Google pulls down 85 apps from Play Store for stealing social network passwords

While the apps have already been pulled down from the Google Play Store, users are recommended to change their credentials.

By Chandrika

Be it Facebook or Instagram, most of us are too busy sharing moments from our life on various social media platforms. All these social media platforms claim to keep your passwords safe and secure. However, it seems like the reality is a bit different.

Google removes 85 apps from Play Store for stealing passwords


There may be many apps that secretly steals your password. Google removed a total of 85 Android apps from the Play Store after it was discovered that they are infected with malware capable of stealing social network passwords from users' devices. What's ironical is that the compromised apps were discovered by Kaspersky, the Russian cybersecurity company, whose software was recently banned in the US.

The ban came after the company was accused of having ties with Kremlin, and the malware was affecting users of the Russian social network VK. Anyway, the compromised apps were available for download in the Google Play Store.

It is worth noting that one of those apps recorded more than 1 million downloads. Named as "Mr President Rump," this particular app was a game that was released in the Play Store in March this year. Within months, its download count skyrocketed. Rest of the apps have been in the Play Store for around two years, with the download count ranging between 1,000 and 100,000.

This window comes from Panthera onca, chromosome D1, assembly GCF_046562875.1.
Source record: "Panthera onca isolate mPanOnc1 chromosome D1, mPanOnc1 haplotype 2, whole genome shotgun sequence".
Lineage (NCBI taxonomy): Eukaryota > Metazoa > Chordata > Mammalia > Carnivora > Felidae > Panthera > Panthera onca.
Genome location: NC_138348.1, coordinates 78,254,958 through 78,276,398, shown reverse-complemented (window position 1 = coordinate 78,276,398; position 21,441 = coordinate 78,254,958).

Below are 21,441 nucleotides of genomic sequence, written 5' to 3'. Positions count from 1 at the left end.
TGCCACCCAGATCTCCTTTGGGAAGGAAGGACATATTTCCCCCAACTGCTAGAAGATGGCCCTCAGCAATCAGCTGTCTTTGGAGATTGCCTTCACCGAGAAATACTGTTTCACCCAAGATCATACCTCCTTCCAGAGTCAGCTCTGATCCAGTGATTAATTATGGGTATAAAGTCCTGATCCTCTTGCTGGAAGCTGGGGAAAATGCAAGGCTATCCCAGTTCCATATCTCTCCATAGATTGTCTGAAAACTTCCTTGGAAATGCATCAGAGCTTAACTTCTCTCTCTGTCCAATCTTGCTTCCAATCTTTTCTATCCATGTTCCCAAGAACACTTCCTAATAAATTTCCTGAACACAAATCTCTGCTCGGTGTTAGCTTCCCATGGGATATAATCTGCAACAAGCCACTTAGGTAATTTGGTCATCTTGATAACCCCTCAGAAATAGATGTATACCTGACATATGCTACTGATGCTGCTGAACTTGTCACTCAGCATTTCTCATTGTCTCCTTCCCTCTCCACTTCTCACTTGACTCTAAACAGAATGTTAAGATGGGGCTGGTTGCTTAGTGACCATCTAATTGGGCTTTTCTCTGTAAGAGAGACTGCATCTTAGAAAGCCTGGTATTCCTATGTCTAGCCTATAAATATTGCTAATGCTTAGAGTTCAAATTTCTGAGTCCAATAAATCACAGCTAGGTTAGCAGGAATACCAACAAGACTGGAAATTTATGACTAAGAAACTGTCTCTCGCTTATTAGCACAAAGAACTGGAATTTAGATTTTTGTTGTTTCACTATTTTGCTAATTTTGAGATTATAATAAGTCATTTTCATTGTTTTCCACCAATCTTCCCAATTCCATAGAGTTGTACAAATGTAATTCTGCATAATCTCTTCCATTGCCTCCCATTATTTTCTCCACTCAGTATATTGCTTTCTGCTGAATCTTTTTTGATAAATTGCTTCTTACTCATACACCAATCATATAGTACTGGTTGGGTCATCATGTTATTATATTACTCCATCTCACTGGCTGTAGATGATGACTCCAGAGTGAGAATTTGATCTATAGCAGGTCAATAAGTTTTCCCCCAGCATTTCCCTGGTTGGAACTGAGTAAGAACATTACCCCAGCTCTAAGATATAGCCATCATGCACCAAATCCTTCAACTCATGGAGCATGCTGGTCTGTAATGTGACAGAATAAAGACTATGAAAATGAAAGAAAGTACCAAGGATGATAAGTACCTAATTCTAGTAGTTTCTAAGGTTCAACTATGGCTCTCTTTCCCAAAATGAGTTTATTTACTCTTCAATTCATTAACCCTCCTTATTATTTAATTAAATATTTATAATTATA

The infected apps came with an option to authenticate on VK (the Russia-based social network) for various purposes, and asked users to provide their usernames as well as passwords. However, it is quite common for games to include Facebook or any other social media functionality for additional features like sharing high scores or gaining access to premium content.

According to Kaspersky security researcher Roman Unuchekl, malware writers probably wanted to use the stolen VK credentials to increase the number of members of groups or posts.

"These cybercriminals were publishing their malicious apps on Google Play store for more than two years so they had to modify their code to bypass detection. We think that cybercriminals use stolen credentials mostly for promoting groups in They silently add users to promote various groups and increase their popularity by doing so," he said in a statement.


The malware was said to be targeting devices with languages where VK is a popular social network, including Russian, Ukrainian, Kazakh, Armenian, Romanian, Azerbaijani to name a few.

While the apps have already been pulled down from the Google Play Store, users are recommended to change their credentials.


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